The lens was transported to Maui where it was reassembled for display by the Lahaina Restoration Foundation. Roman and Arabic numerals are stamped on the sections of the lens, and the lens was easily put back together by connecting A to A, 1 to 1, etc. Originally, the disassembling of the lens was going to be captured on video to aid the reassembling, but when the inscribed aids were discovered, this was found to be unnecessary.

The remaining members of the leprosy settlement were saddened to see the lens leave the peninsula, as they were fond of walking to the tip of the peninsula and watching the revolving beams of light. One of the simple joys of their lives had been taken away. Richard Marks summed up the feelings of the Kalaupapa residents in an interview with the Maui News.

Keeper’s dwelling and Moloka`i Lighthouse
Photograph courtesy Library of Congress
They talk about the Statue of Liberty, well, this light was the first thing that hundreds of thousands of immigrants to Hawaii saw when they came here. Every one of our people…can remember this light looking over us. ... Nobody gives a damn about the people here. … Maui is going to set up a building and put money into it. How willing are they going to be to give it back? … Times change. People change. Maybe the next guy won’t want to give it up. … That light has been very special to the people here. … It has been here longer than any living person has. You could always look out and see it sweeping across the cliff. … It is the Kalaupapa Light.

In response to the united cry of the people of Kalaupapa, the lens was dismantled and shipped back to the peninsula. The National Park Service currently has the lens in storage and plans to place it in a future museum, which will interpret the Kalaupapa settlement.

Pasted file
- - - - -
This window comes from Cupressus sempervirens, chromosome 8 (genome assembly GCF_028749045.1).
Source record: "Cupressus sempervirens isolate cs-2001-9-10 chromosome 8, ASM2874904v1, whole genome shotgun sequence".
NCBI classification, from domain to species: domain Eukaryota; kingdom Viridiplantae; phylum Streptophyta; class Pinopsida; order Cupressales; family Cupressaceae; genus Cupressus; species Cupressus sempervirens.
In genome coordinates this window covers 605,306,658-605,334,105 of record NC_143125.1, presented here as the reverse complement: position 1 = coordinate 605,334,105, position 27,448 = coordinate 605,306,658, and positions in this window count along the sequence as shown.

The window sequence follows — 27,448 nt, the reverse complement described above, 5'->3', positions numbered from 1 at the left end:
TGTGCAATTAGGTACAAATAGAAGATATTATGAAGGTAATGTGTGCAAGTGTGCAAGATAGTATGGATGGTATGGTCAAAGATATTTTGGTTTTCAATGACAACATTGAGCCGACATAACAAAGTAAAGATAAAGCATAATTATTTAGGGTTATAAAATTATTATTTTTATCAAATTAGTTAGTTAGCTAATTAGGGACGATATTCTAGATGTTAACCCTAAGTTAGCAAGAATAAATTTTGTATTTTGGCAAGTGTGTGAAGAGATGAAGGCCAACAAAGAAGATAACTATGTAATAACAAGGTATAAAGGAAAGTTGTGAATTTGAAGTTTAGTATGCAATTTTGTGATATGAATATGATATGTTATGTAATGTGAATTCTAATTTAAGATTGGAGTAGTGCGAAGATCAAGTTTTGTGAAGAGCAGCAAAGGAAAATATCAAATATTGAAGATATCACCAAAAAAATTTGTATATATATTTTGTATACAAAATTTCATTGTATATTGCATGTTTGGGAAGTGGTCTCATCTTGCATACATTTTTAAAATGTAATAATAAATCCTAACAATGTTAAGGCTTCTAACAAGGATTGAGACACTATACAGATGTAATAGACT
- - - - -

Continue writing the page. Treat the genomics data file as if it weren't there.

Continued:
The Kalaupapa Leprosy Settlement National Landmark District, which includes Moloka`i Lighthouse, was listed on the National Register of Historic Places in January of 1976. In 1980, President Carter signed Public Law 96-565, establishing Kalaupapa National Historic Park. The lighthouse received its own entry on the National Register of Historic Places in 1982. Under the provisions of the National Historic Lighthouse Preservation Act of 2000, Moloka`i Lighthouse was made available for free to eligible government entities and non-profit organizations, and it was officially awarded to the National Park Service in 2003.


  • Head: James M. Keanu (1909 – 1926), Manuel Ferreira (1927 – 1929), James M. Keanu (1929 – 1932), Frederick E. Nihoa (1932 – 1936), James M. Keanu (1936 – 1939), John C. Allen (1940), Fred E. Robins, Sr. (1940 – 1953), Daniel J. Bryson (1965 – 1966).
  • First Assistant: William F. Williams (1909 – 1912), Robert I. Reid (1912 – 1913), John H. Kanekoa (1913 – 1914), John K. Makahi (1914 – 1919), Charles K. Akana (1919 – 1920), William K. Enoka (1919 – 1924), James K. Haleamau (1925 – 1926), Christian Heim ( – 1928), Frederick E. Nihoa (1928 – 1932), William K. Nihoa (1932 – 1935), Frank Pate (1935 – 1936), James J. Gibson (1936 – 1937), Claude E. Platt (1937 – 1939), Edward Marques (1939 – 1946).
  • Second Assistant: Charles L. Martin (1909 – 1910), Edward L. Miller (1910 – 1912), John H. Kanekoa (1912 – 1913), Robert I. Reid (1913), Samuel Leleo (1913), Edward E. Robins, Jr. (1914 – 1917), John K. Spencer ( – 1918), Frederick E. Nihoa (1918), Edward H. Bartels (1918 – 1919), William K. Enoka (1919), Charles K. Akana (1920), Frank Williams (1921 – 1923), James K. Haleamau (1923 – 1924), George S.B. Walters (1926), William K. Nihoa (1926 – 1932), John Enos, Jr. (1932 – 1934), Edward Marques (1936 – 1939), Hon Chin Chong (1939 – 1941).
  • USCG: Harry Kupukaa (at least 1950), James R. Creighton (1966).


  1. Annual Report of the Lighthouse Board, various years.
  2. Annual Report of the Commissioner or Lighthouses, various years.
  3. The Lighthouses of Hawai`i, Love Dean, 1986.
  4. Lighthouses of the Pacific, Jim Gibbs, 1986.